I learned to love the hearts and gizzards, but NOT the liver! :-)

I sure do remember the squawking when she caught a hen for dinner. There was perticular sound that you didn't hear the chickens loose in the barn yard make at any other time. I got so I knew a lot of the sound meanings like the sound they would make when they had laid an egg. That was some of the best times in my life! I was in grade school and got to spend some of the summer on the farm.


IHank    Posted 11-20-2001 at 10:58:49       [Reply]  [Send Email]
Tom- Years ago my sis-in-law raised a big flock of broilers each spring. Come butcher time they crated 'em up and took 'em to a small town butcher shop that was good with chickens.

They got 'em back nicely cleaned, frozen, and in plastic bags. Considering time, money, hassle, and mess, the fee was a bargain. Suggest you look into possiblities to do this in your area. Good luck, IHank


brian    Posted 08-25-2009 at 16:10:02       [Reply]  [Send Email]
You should be in politics, They wanted to know HOW to butcher a chicken, not Who butchers chickens


Tammy revels    Posted 05-17-2009 at 14:31:45       [Reply]  [Send Email]
At What age do you butcher them?


Hilltopper    Posted 11-20-2001 at 10:23:34       [Reply]  [No Email]
We cut of the head. Then drop them in a bucket of scalding water. (stinks though) Makes the feathers come off easier. Guts make good fertilizer, but keep them away from the house. Chickens will pick up the guts sometimes and chase each other around... Weird. I pumped a bat out of a well pipe one day and the chickens played catch with it!!


Dan G/Soganofla    Posted 11-20-2001 at 06:59:11       [Reply]  [Send Email]
The easiest way is to raise a few more than you really need, and find someone who will do the butchering in exchange for the extras.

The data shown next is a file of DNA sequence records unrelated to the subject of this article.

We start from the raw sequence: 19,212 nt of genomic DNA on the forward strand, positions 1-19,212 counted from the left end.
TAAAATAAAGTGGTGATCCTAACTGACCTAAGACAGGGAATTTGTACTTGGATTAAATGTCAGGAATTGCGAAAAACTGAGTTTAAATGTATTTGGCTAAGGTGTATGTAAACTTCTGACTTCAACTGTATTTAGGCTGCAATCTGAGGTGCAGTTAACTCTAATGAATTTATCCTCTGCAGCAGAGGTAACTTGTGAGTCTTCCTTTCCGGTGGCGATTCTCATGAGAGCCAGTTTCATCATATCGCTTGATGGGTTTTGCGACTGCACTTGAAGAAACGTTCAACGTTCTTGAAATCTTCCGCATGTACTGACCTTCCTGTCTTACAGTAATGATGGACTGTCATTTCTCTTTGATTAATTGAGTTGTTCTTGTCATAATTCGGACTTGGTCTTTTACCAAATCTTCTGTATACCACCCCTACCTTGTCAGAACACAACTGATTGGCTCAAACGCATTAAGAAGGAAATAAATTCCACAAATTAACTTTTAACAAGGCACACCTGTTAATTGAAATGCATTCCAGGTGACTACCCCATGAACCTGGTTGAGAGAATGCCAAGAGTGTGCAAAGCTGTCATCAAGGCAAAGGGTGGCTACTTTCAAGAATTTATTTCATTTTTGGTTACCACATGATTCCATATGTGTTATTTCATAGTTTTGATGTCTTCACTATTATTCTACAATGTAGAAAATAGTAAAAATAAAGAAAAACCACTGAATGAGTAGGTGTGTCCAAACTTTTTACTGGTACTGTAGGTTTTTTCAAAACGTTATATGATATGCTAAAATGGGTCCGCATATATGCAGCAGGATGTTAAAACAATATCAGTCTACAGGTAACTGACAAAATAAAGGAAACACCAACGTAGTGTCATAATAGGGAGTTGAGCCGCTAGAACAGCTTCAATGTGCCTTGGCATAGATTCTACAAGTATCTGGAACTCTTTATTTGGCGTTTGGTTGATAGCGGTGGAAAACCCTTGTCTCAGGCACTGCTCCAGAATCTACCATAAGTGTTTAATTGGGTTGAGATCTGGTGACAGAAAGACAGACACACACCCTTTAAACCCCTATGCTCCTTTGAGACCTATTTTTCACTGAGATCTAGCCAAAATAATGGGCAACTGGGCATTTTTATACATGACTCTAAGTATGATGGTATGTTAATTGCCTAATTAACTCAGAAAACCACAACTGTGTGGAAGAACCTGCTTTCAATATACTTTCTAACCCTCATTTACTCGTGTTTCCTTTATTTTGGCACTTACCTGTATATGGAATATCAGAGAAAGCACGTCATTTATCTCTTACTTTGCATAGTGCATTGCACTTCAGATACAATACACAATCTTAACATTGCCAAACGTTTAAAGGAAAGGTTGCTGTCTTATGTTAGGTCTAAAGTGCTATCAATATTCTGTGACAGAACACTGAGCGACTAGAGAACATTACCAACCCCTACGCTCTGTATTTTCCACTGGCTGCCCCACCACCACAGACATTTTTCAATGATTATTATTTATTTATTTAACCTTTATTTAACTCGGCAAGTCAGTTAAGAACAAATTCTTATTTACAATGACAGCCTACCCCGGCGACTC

OW    Posted 11-20-2001 at 06:32:55       [Reply]  [No Email]
Be careful you don't rupture spleen or too many internal things - some of them taint the flavor of the meat. I suggest getting some experienced help or advisor the first time. My brother-in-law used to raise them but chick & feed cost alone ran them up to $4 and butchering took all day. We could have got same weight store birds for $2.65, no hassle. Live & learn ...
Gardens haven't paid for decades. taste good tho :)



LazyHorse    Posted 11-20-2001 at 05:19:48       [Reply]  [No Email]
We kep chickens mostly for the eggs. But when we butcher which is rare, we do it ourselves. We hang em up by the feet, cut the heads off and let em bleed out, then pluck by hand and gut. Save the heart, livers, and gizzards. Really not a bad job except for the plucking, which I let the wife do.


george m spenneberg,sr    Posted 07-17-2004 at 14:03:21       [Reply]  [Send Email]
i need help on how to butcher chickens not just blab blab thank you george


Darrick Carson    Posted 10-15-2007 at 23:51:34       [Reply]  [Send Email]
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Hogman    Posted 11-20-2001 at 19:26:16       [Reply]  [No Email]
Mighty kindly of Ya LH ta let tha little woman have tha special pleasure. Maw hog's too kind'n considerate of My pleasures ta take such pleasantries away from Me. She goes on tha belief as "You killed it You clean it"..so I gets all tha fun stuff.


blueboy    Posted 07-03-2004 at 11:01:59       [Reply]  [Send Email]
well how do you butcher chickens


blueboy    Posted 07-03-2004 at 11:01:59       [Reply]  [No Email]


Aleta Stark    Posted 10-16-2007 at 07:49:37       [Reply]  [Send Email]